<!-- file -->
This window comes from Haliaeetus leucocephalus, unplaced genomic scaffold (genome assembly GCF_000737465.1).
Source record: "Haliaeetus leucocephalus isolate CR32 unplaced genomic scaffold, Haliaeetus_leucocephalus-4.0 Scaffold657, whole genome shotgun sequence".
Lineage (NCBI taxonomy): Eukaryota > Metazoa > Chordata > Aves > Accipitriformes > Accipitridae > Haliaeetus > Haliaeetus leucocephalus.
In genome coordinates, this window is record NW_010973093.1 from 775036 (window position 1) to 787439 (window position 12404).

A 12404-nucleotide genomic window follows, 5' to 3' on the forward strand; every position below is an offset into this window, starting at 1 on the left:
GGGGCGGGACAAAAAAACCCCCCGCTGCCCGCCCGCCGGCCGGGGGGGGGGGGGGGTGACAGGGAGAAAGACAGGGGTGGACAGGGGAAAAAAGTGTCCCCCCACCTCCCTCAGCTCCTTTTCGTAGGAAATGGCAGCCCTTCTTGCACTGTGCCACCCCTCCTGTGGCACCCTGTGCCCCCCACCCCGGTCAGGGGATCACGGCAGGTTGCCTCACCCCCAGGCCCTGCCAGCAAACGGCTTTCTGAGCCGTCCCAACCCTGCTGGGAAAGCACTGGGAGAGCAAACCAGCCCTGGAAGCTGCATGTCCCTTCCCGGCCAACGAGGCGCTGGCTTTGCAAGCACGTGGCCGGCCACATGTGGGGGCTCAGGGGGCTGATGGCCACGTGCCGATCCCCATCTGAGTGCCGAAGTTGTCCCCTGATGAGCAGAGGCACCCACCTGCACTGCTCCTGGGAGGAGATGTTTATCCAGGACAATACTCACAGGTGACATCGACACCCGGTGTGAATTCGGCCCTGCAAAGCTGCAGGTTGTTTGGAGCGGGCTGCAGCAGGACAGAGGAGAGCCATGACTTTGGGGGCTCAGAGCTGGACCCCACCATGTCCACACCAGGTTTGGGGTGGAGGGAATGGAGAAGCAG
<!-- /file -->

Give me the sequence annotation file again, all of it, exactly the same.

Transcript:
This window comes from Haliaeetus leucocephalus, unplaced genomic scaffold (genome assembly GCF_000737465.1).
Source record: "Haliaeetus leucocephalus isolate CR32 unplaced genomic scaffold, Haliaeetus_leucocephalus-4.0 Scaffold657, whole genome shotgun sequence".
Lineage (NCBI taxonomy): Eukaryota > Metazoa > Chordata > Aves > Accipitriformes > Accipitridae > Haliaeetus > Haliaeetus leucocephalus.
In genome coordinates, this window is record NW_010973093.1 from 775036 (window position 1) to 787439 (window position 12404).

A 12404-nucleotide genomic window follows, 5' to 3' on the forward strand; every position below is an offset into this window, starting at 1 on the left:
GGGGCGGGACAAAAAAACCCCCCGCTGCCCGCCCGCCGGCCGGGGGGGGGGGGGGGTGACAGGGAGAAAGACAGGGGTGGACAGGGGAAAAAAGTGTCCCCCCACCTCCCTCAGCTCCTTTTCGTAGGAAATGGCAGCCCTTCTTGCACTGTGCCACCCCTCCTGTGGCACCCTGTGCCCCCCACCCCGGTCAGGGGATCACGGCAGGTTGCCTCACCCCCAGGCCCTGCCAGCAAACGGCTTTCTGAGCCGTCCCAACCCTGCTGGGAAAGCACTGGGAGAGCAAACCAGCCCTGGAAGCTGCATGTCCCTTCCCGGCCAACGAGGCGCTGGCTTTGCAAGCACGTGGCCGGCCACATGTGGGGGCTCAGGGGGCTGATGGCCACGTGCCGATCCCCATCTGAGTGCCGAAGTTGTCCCCTGATGAGCAGAGGCACCCACCTGCACTGCTCCTGGGAGGAGATGTTTATCCAGGACAATACTCACAGGTGACATCGACACCCGGTGTGAATTCGGCCCTGCAAAGCTGCAGGTTGTTTGGAGCGGGCTGCAGCAGGACAGAGGAGAGCCATGACTTTGGGGGCTCAGAGCTGGACCCCACCATGTCCACACCAGGTTTGGGGTGGAGGGAATGGAGAAGCAG